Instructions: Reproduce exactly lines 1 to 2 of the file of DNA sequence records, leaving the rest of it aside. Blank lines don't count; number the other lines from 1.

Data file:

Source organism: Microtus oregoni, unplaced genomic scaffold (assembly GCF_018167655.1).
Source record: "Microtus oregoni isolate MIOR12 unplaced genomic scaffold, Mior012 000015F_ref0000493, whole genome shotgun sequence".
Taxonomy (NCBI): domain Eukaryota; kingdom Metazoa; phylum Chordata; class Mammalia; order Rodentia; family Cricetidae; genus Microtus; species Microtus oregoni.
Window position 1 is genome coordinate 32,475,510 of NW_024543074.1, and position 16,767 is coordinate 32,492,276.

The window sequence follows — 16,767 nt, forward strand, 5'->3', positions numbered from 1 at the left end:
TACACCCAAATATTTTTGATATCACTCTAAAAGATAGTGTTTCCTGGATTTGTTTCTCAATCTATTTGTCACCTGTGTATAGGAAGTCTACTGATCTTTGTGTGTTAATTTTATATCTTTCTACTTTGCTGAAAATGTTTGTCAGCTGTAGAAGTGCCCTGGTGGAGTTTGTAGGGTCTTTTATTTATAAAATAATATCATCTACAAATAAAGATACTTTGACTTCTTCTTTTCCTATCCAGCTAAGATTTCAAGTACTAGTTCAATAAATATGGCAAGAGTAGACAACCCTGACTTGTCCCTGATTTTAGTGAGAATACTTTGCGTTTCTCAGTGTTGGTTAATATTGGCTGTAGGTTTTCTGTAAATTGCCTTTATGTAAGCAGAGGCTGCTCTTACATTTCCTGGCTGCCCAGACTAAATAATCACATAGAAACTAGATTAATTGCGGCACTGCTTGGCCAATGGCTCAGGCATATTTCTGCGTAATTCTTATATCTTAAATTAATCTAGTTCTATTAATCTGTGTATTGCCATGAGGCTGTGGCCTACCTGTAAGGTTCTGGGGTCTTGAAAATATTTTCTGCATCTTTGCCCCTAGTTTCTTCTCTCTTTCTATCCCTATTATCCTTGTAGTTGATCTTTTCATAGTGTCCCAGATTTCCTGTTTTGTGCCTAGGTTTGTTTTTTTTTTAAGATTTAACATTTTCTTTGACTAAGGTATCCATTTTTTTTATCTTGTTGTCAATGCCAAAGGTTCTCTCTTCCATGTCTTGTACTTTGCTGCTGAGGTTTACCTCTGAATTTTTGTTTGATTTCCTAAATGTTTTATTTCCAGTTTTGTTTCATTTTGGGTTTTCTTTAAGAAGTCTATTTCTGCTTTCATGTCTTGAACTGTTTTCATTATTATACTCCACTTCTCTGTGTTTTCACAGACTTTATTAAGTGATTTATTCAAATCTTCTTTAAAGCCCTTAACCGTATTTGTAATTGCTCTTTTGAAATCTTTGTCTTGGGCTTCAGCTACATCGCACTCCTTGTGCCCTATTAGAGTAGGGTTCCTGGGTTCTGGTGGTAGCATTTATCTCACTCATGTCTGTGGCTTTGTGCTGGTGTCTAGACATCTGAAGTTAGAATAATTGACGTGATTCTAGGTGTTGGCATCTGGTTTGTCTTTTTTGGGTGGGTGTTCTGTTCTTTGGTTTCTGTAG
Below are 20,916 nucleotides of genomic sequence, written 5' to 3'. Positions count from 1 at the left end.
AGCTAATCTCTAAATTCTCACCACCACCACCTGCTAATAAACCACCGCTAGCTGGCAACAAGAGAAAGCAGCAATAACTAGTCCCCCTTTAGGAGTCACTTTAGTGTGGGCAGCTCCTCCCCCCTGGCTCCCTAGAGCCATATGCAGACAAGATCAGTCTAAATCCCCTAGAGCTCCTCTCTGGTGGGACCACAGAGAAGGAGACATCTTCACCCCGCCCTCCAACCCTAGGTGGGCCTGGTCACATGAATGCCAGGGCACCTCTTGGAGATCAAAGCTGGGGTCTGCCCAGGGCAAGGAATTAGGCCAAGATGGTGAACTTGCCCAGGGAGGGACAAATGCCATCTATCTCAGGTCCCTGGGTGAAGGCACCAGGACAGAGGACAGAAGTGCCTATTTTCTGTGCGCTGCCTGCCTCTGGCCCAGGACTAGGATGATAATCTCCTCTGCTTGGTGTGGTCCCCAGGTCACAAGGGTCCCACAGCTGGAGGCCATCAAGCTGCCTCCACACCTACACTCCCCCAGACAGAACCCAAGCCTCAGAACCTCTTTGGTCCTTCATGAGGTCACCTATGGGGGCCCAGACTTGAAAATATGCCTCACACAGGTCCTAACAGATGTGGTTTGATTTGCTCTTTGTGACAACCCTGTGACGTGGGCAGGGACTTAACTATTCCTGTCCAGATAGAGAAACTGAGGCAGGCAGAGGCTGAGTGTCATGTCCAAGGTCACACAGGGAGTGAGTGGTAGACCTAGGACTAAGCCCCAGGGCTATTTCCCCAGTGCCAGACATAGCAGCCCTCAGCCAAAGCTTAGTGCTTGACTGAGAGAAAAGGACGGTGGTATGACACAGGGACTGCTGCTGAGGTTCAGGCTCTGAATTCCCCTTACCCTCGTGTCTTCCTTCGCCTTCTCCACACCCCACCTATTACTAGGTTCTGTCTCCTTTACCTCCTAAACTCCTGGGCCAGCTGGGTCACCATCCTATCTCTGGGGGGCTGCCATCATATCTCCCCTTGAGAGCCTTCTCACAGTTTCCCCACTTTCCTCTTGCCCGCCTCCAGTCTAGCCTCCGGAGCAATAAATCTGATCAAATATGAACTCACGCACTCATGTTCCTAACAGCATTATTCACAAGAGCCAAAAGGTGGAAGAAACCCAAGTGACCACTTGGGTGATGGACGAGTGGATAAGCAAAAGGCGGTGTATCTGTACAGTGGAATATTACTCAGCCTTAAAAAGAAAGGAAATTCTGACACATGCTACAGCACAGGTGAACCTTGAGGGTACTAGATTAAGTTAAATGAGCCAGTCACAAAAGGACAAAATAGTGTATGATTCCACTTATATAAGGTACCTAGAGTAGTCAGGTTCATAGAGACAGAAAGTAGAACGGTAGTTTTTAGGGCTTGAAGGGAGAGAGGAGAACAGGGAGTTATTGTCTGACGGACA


Source organism: Microtus oregoni, unplaced genomic scaffold (assembly GCF_018167655.1).
Source record: "Microtus oregoni isolate MIOR12 unplaced genomic scaffold, Mior012 000015F_ref0000493, whole genome shotgun sequence".